Stony Brook researchers make discovery, as published in the journal Neuron, using genetic and stress-induced loss of the crucial brain cells
December 10, 2015 – A Stony Brook University-led research team has discovered that when a rare type of glial cells, called NG2 glia, are depleted from the brain in mice, depressive-like behaviors occur. This finding, published early online in the journal Neuron, helps to advance the understanding of brain changes associated with depression and suggests novel therapeutic targets for antidepressant drug development.
The brain is made up of neurons and glial cells. There are about 100 billion neurons in the average human brain. There are 10-50 times more glial cells though, suggesting that they undertake critical roles in brain function. Lead Author Adan Aguirre, PhD, Assistant Professor in the Department of Pharmacological Sciences at Stony Brook University School of Medicine, began studying NG2 glia more than a decade ago as a postdoctoral fellow at the Center for Neuroscience Research in Washington, D.C. His work revealed that NG2 glia function as stem cells in adult animals to replenish neurons and other types of glia. Dr. Aguirre’s current research group now reports, however, that NG2 also play a remarkable role in opposing depression caused by chronic stress.
In the paper, “Genetic and Stress-Induced Loss of NG2 Glia Triggers Emergence of Depressive-like Behaviors through Reduced Secretion of FGF2,” the researchers demonstrated that NG2 glia, through production of the growth factor FGF2, encourage astrocytes, another type of glia, to properly regulate the brain levels of glutamate, the main excitatory neurotransmitter in the brain.
“We found that when NG2 glia, and consequently the production of FGF2, are decreased, depressive-like behaviors take hold,” said Dr. Aguirre. “Conversely, when the abundance of NG2 glia is returned to normal levels, the depressive-like behaviors cease.” The researchers used genetic manipulations to ablate NG2 glia in the prefrontal cortex of adult mice. This caused deficits in neurotransmission and other brain processes that induced depressive-like behavior. The team similarly demonstrated that blocking NG2 glial secretion of FGF2 induces the same depressive behaviors.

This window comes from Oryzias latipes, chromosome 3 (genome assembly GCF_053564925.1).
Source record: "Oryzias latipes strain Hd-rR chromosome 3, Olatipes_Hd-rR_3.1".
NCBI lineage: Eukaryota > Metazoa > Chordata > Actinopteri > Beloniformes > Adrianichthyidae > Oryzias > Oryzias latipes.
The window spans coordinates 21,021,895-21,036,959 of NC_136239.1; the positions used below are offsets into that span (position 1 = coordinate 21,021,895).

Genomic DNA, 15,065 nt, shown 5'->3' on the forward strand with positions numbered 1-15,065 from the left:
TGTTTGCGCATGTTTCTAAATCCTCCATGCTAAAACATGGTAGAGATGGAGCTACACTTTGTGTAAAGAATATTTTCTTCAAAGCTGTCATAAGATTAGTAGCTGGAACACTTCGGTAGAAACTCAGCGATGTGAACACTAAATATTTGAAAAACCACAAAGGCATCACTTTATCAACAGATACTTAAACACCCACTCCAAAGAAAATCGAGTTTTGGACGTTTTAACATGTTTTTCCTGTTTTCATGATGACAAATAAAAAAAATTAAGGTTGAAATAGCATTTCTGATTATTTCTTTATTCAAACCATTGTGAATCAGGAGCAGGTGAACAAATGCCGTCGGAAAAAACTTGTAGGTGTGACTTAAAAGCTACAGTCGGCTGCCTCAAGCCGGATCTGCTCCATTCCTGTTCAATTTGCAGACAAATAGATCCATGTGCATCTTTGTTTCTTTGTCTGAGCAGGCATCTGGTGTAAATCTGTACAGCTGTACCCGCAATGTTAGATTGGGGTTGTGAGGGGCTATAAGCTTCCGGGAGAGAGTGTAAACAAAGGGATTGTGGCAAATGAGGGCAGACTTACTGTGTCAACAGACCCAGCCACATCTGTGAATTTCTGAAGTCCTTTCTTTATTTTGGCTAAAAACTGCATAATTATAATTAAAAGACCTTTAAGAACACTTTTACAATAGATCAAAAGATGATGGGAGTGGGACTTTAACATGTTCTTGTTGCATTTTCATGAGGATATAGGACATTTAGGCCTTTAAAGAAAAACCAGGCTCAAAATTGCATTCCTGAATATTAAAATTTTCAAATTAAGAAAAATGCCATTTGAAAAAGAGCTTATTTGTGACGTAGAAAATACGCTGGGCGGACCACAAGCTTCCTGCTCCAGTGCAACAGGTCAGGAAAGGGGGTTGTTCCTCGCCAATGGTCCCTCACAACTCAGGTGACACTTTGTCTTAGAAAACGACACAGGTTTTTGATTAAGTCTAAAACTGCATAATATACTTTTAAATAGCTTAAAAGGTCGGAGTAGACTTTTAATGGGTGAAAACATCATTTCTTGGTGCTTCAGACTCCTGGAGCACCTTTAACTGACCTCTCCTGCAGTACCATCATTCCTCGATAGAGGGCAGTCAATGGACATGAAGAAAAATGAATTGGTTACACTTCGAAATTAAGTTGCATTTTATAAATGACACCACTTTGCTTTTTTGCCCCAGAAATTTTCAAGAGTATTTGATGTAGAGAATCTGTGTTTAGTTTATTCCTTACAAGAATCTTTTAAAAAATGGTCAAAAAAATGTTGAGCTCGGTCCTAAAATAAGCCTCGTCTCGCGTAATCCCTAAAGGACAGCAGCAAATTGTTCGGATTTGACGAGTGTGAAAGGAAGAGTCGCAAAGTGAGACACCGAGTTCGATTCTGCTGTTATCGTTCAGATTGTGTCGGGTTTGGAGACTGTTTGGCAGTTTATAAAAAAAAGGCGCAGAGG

Most critically for relevance to the origin of environmentally-induced human depression, sustained mild social stressors in mice caused NG2 glial density to decrease in brain areas associated with major depressive disorder pathophysiology. Moreover, the paper reported that similar decreases in NG2 glial density were seen in autopsy brain samples from humans with depression, but not from people treated with drugs to overcome the disorder.
“Our findings outline a pathway through which chronic stress affects a specific type of glia in the brain that is critical in homeostasis and mood disorders,” summarized Dr. Aguirre.
He added that further experimentation will help increase the team’s understanding of the cellular and molecular targets regulated by NG2 glia in stress disorders, a key step toward discovering novel therapeutic targets for antidepressant drug development.
Co-investigators of the study include students and faculty from Stony Brook University’s Departments of Pharmacological Sciences, Neurobiology and Behavior, Biomedical Engineering, and Psychology, along with researchers from the Mount Sinai School of Medicine.